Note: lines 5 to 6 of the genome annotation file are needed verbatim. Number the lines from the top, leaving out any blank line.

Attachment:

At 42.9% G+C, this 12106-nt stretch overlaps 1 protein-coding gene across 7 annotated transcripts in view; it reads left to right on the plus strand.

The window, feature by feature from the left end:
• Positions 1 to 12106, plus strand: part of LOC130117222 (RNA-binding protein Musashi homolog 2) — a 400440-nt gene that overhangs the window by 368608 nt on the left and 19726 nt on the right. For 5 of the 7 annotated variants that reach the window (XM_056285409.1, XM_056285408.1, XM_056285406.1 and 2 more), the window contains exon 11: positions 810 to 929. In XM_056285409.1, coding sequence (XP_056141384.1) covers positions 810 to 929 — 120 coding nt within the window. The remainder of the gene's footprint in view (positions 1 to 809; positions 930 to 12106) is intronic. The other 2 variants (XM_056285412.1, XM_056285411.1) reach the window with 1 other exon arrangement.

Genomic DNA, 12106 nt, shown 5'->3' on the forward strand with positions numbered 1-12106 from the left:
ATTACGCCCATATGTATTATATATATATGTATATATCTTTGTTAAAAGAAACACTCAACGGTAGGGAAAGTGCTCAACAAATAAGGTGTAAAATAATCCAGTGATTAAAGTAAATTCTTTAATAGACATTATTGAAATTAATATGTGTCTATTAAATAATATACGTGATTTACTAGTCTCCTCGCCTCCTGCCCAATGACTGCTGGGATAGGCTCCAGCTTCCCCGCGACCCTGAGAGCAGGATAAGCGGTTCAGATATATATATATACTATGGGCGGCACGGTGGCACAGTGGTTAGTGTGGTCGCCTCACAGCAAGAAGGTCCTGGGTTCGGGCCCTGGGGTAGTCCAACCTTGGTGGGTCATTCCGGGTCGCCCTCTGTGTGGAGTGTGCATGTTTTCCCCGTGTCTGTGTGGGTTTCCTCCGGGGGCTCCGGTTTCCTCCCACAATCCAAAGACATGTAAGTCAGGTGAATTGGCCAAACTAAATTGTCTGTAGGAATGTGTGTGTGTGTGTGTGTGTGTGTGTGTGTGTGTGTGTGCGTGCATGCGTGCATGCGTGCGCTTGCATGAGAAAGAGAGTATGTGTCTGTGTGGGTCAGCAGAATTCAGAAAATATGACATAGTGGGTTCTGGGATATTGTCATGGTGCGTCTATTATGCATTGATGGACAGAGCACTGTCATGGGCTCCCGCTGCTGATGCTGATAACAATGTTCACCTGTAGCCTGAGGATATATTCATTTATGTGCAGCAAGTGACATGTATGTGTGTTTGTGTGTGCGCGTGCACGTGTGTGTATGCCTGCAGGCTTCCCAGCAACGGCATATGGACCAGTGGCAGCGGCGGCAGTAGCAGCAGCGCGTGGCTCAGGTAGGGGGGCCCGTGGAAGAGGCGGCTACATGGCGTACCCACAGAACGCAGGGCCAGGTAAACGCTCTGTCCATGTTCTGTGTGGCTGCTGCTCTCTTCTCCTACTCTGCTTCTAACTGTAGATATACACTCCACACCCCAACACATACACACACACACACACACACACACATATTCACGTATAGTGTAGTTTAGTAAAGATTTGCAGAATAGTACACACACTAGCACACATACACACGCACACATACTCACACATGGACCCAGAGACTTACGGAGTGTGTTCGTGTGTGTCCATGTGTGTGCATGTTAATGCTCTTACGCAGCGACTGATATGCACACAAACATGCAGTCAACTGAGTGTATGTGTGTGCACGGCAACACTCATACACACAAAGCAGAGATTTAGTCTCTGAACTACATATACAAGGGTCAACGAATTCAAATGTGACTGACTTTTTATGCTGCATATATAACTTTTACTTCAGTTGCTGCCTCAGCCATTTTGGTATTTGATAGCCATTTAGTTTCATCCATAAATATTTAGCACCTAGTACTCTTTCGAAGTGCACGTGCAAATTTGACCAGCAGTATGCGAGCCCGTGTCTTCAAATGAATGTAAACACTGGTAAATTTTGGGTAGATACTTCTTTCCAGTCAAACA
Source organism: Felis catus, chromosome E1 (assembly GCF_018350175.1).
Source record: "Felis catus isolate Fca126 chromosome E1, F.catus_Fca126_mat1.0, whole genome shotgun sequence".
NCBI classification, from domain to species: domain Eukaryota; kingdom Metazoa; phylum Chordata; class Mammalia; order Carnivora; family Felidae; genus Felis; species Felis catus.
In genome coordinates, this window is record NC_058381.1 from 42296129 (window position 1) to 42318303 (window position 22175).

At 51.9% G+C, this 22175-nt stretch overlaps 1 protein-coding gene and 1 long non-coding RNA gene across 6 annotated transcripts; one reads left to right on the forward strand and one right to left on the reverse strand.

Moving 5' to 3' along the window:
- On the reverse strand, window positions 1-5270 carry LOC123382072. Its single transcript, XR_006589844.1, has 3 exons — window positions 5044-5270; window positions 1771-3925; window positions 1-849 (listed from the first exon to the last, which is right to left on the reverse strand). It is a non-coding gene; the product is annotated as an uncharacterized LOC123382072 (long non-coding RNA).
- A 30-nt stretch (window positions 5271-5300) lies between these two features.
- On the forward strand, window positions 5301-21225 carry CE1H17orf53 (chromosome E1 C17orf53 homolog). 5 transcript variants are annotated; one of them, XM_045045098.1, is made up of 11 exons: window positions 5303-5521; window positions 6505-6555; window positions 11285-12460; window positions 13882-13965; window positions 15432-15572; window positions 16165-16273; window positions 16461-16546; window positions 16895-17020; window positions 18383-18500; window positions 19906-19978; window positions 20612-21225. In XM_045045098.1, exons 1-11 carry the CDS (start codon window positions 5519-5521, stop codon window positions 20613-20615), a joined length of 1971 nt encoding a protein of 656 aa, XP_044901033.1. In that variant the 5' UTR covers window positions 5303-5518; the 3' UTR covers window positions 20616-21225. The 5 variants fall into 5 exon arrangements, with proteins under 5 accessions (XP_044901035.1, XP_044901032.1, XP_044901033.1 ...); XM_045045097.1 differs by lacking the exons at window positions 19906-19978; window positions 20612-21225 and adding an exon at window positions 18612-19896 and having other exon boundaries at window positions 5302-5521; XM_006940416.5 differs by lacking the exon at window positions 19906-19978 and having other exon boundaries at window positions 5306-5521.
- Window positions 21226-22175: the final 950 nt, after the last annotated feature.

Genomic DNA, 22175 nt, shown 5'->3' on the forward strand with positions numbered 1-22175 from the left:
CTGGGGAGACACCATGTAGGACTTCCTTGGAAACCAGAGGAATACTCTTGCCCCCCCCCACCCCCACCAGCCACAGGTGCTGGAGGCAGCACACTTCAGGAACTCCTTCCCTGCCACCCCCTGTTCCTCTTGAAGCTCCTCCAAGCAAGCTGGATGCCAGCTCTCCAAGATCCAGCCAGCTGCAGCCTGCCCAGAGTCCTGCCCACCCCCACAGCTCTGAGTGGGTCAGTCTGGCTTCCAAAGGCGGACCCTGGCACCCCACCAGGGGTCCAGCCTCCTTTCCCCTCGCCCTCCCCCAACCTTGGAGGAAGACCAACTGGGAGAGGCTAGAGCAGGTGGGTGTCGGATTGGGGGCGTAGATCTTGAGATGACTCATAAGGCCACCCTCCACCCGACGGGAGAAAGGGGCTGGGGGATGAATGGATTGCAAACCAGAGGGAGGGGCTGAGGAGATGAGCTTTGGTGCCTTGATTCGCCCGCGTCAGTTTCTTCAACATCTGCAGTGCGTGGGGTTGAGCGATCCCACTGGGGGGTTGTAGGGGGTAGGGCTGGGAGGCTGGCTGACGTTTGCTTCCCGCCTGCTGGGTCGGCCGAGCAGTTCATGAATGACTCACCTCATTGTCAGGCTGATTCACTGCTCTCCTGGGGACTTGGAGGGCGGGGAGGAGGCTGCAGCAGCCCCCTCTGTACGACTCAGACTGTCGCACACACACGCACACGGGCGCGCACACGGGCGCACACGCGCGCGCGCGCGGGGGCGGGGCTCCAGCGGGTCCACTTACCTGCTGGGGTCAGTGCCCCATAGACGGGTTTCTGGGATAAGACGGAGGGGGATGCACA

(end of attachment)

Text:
ATTACGCCCATATGTATTATATATATATGTATATATCTTTGTTAAAAGAAACACTCAACGGTAGGGAAAGTGCTCAACAAATAAGGTGTAAAATAATCCAGTGATTAAAGTAAATTCTTTAATAGACATTATTGAAATTAATATGTGTCTATTAAATAATATACGTGATTTACTAGTCTCCTCGCCTCCTGCCCAATGACTGCTGGGATAGGCTCCAGCTTCCCCGCGACCCTGAGAGCAGGATAAGCGGTTCAGATATATATATATACTATGGGCGGCACGGTGGCACAGTGGTTAGTGTGGTCGCCTCACAGCAAGAAGGTCCTGGGTTCGGGCCCTGGGGTAGTCCAACCTTGGTGGGTCATTCCGGGTCGCCCTCTGTGTGGAGTGTGCATGTTTTCCCCGTGTCTGTGTGGGTTTCCTCCGGGGGCTCCGGTTTCCTCCCACAATCCAAAGACATGTAAGTCAGGTGAATTGGCCAAACTAAATTGTCTGTAGGAATGTGTGTGTGTGTGTGTGTGTGTGTGTGTGTGTGTGTGTGCGTGCATGCGTGCATGCGTGCGCTTGCATGAGAAAGAGAGTATGTGTCTGTGTGGGTCAGCAGAATTCAGAAAATATGACATAGTGGGTTCTGGGATATTGTCATGGTGCGTCTATTATGCATTGATGGACAGAGCACTGTCATGGGCTCCCGCTGCTGATGCTGATAACAATGTTCACCTGTAGCCTGAGGATATATTCATTTATGTGCAGCAAGTGACATGTATGTGTGTTTGTGTGTGCGCGTGCACGTGTGTGTATGCCTGCAGGCTTCCCAGCAACGGCATATGGACCAGTGGCAGCGGCGGCAGTAGCAGCAGCGCGTGGCTCAGGTAGGGGGGCCCGTGGAAGAGGCGGCTACATGGCGTACCCACAGAACGCAGGGCCAGGTAAACGCTCTGTCCATGTTCTGTGTGGCTGCTGCTCTCTTCTCCTACTCTGCTTCTAACTGTAGATATACACTCCACACCCCAACACATACACACACACACACACACACACACATATTCACGTATAGTGTAGTTTAGTAAAGATTTGCAGAATAGTACACACACTAGCACACATACACACGCACACATACTCACACATGGACCCAGAGACTTACGGAGTGTGTTCGTGTGTGTCCATGTGTGTGCATGTTAATGCTCTTACGCAGCGACTGATATGCACACAAACATGCAGTCAACTGAGTGTATGTGTGTGCACGGCAACACTCATACACACAAAGCAGAGATTTAGTCTCTGAACTACATATACAAGGGTCAACGAATTCAAATGTGACTGACTTTTTATGCTGCATATATAACTTTTACTTCAGTTGCTGCCTCAGCCATTTTGGTATTTGATAGCCATTTAGTTTCATCCATAAATATTTAGCACCTAGTACTCTTTCGAAGTGCACGTGCAAATTTGACCAGCAGTATGCGAGCCCGTGTCTTCAAATGAATGTAAACACTGGTAAATTTTGGGTAGATACTTCTTTCCAGTCAAACA
Source organism: Felis catus, chromosome E1 (assembly GCF_018350175.1).